ON September 14 at around 2 am, a swarm of low-flying drones, allegedly operated by Houthi rebels in Yemen, ducked the highly sophisticated Saudi-US air defense radar network of Patriot III and THAAD systems. They struck at Abqaiq, the world’s largest oil processing facility and Khurais, Saudi Arabia’s second-largest oilfield. Saudi oil production fell by 5.7 mn barrels a day from 9.8 mn barrels a day, the largest disruption to the oil market by a terrorist attack.
Apparently, the drones were rudimentary and inexpensive and cleverly wired to wreak havoc and disruption. Just think about it. This happened despite such an attack having been simulated in February 2012 at the Interdisciplinary Centre, Herzliya, Israel, with counter-measures worked out. The ripples of the stunning success of the Iran-backed Houthi rebel attacks have shaken the Middle East and the rest of the oil-producing world. They will undoubtedly raise their anti-drone/missile safety net with an expensive array of defensive systems such as the Russian S400. What is obviously needed is an early warning and surveillance air defense network to destroy low-flying drones.
In India, commercial drones completely surprised the Punjab police, BSF, Army and IAF air defense systems between September 9-16. At least four Chinese commercial drones were able to infiltrate across the border near Tarn Taran and execute eight to 10 sorties over eight days. Just think about it. The third-largest army in the world and the second-largest police and paramilitary force were caught napping till module members of the Khalistan Zindabad Force (KZF) were arrested and led the Punjab police to a cache of military stores and the crash site of one of the disabled drones.
An extremely grave breach of aerial security on the Pakistan-Punjab border was fortuitously discovered through the Punjab police capturing KZF module members who were to receive the weapons consignment and smuggle it into J&K following the abrogation of Article 370.
Continue reading your story on the app
Continue reading your story in the magazine
After the clash between farmers and the police on R-Day, a slew of lawsuits was filed. Courts have now ordered the Delhi police to upload all relevant FIRs from Nangloi police station on its website
What Will Jack Think
The job of teachers in the lives of their students can be profound. Like French philosopher Albert Camus, I too had kind, thoughtful and morally upright teachers whose influence guided me in my legal profession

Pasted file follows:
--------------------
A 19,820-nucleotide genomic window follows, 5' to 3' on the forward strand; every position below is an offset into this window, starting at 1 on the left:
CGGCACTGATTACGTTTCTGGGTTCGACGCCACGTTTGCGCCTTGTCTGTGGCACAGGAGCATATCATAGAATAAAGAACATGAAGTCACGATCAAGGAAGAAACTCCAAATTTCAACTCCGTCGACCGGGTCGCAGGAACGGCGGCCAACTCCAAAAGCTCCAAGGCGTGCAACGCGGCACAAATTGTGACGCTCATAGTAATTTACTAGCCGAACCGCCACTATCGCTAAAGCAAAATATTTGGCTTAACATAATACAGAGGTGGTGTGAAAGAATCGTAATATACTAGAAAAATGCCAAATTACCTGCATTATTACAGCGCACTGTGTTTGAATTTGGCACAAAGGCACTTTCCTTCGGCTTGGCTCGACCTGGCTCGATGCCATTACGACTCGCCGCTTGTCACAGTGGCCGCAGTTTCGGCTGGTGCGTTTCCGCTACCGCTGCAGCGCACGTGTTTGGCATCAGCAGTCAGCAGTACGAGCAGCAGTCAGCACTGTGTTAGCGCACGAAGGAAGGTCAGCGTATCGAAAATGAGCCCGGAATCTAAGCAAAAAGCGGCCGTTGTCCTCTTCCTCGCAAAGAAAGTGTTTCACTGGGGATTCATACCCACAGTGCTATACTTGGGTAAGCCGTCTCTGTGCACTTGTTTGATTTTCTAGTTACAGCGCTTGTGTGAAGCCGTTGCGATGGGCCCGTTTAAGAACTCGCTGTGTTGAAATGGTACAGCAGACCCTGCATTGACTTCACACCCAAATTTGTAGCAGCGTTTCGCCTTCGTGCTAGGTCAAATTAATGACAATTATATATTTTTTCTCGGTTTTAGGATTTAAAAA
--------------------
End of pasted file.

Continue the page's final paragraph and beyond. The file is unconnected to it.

I Kid You Not
Gujarat has decided to disqualify three political candidates under the norm. Other states too have had such stipulations, leading to a drop in India’s fertility rate
The Political Toolkit
The arrest of the 22-year-old climate change activist on charges of sedition has created global headlines and sparked protests. What exactly is this toolkit and what was her role in it?
SEDITION: SUPREME COURT VIEW
The sedition law, under which Gandhi and his freedom fighters were jailed, has been reviled and condemned as anachronistic and an imperialist hand me down. It has also been challenged in court. But it still flourishes.
While the centre’s plan to establish a Rs 20,000-crore DFI for infrastructure projects is an old idea, its success will depend on transparency and accountability and its engagement with stakeholders
Taking on Twitter
After foreign tweets on Indian developments led to controversy, the government has reacted to Twitter on Koo, a homegrown micro-blogging site. Having two platforms will cool down passions
A Powerful Tool, but Handle with Care
As diamond merchant Nirav Modi faces extradition from the UK on February 25, the fact is that India has not had much success in this sphere. With Vijay Mallya too facing extradition, the issue is a complex one
A New Net-scape
Google’s deals with several news organisations to pay for exclusive content could set a precedent and open a Pandora’s Box of payment demands. This has the potential to change the dynamics of Internet business models
An Act of God, No Doubt, But Which One?
An admirable judgment from the Madras High Court relieved a trader from paying license fee during the lockdown and focuses on the “impossibility” of performance of the contract and sees it under the scanner of Article 14